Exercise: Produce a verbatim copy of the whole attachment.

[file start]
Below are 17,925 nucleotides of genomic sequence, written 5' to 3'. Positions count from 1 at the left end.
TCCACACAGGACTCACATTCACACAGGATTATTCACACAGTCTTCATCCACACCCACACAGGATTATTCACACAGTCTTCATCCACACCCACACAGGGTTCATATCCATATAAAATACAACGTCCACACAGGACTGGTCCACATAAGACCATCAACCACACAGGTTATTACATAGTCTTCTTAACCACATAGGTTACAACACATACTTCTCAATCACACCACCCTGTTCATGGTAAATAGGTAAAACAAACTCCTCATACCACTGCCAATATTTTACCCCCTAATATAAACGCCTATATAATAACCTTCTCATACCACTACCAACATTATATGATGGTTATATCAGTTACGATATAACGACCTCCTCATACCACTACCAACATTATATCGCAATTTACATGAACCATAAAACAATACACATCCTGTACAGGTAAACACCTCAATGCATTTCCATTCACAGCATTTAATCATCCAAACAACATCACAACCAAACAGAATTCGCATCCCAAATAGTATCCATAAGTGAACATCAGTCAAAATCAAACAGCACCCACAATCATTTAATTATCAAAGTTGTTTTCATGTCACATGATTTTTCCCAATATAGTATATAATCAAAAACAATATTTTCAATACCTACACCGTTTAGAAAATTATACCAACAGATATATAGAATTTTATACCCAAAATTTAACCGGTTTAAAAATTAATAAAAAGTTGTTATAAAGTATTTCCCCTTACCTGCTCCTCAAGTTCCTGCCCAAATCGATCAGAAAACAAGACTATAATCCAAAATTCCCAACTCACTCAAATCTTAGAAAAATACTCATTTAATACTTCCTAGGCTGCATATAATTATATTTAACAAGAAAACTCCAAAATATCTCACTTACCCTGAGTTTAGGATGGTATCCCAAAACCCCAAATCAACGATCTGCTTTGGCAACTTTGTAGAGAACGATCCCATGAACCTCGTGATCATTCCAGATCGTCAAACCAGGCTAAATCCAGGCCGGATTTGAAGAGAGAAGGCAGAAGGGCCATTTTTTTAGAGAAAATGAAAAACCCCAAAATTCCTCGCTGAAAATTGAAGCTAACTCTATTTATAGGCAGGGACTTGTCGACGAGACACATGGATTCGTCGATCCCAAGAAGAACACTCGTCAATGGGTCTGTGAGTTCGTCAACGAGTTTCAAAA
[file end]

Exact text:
Below are 17,925 nucleotides of genomic sequence, written 5' to 3'. Positions count from 1 at the left end.
TCCACACAGGACTCACATTCACACAGGATTATTCACACAGTCTTCATCCACACCCACACAGGATTATTCACACAGTCTTCATCCACACCCACACAGGGTTCATATCCATATAAAATACAACGTCCACACAGGACTGGTCCACATAAGACCATCAACCACACAGGTTATTACATAGTCTTCTTAACCACATAGGTTACAACACATACTTCTCAATCACACCACCCTGTTCATGGTAAATAGGTAAAACAAACTCCTCATACCACTGCCAATATTTTACCCCCTAATATAAACGCCTATATAATAACCTTCTCATACCACTACCAACATTATATGATGGTTATATCAGTTACGATATAACGACCTCCTCATACCACTACCAACATTATATCGCAATTTACATGAACCATAAAACAATACACATCCTGTACAGGTAAACACCTCAATGCATTTCCATTCACAGCATTTAATCATCCAAACAACATCACAACCAAACAGAATTCGCATCCCAAATAGTATCCATAAGTGAACATCAGTCAAAATCAAACAGCACCCACAATCATTTAATTATCAAAGTTGTTTTCATGTCACATGATTTTTCCCAATATAGTATATAATCAAAAACAATATTTTCAATACCTACACCGTTTAGAAAATTATACCAACAGATATATAGAATTTTATACCCAAAATTTAACCGGTTTAAAAATTAATAAAAAGTTGTTATAAAGTATTTCCCCTTACCTGCTCCTCAAGTTCCTGCCCAAATCGATCAGAAAACAAGACTATAATCCAAAATTCCCAACTCACTCAAATCTTAGAAAAATACTCATTTAATACTTCCTAGGCTGCATATAATTATATTTAACAAGAAAACTCCAAAATATCTCACTTACCCTGAGTTTAGGATGGTATCCCAAAACCCCAAATCAACGATCTGCTTTGGCAACTTTGTAGAGAACGATCCCATGAACCTCGTGATCATTCCAGATCGTCAAACCAGGCTAAATCCAGGCCGGATTTGAAGAGAGAAGGCAGAAGGGCCATTTTTTTAGAGAAAATGAAAAACCCCAAAATTCCTCGCTGAAAATTGAAGCTAACTCTATTTATAGGCAGGGACTTGTCGACGAGACACATGGATTCGTCGATCCCAAGAAGAACACTCGTCAATGGGTCTGTGAGTTCGTCAACGAGTTTCAAAA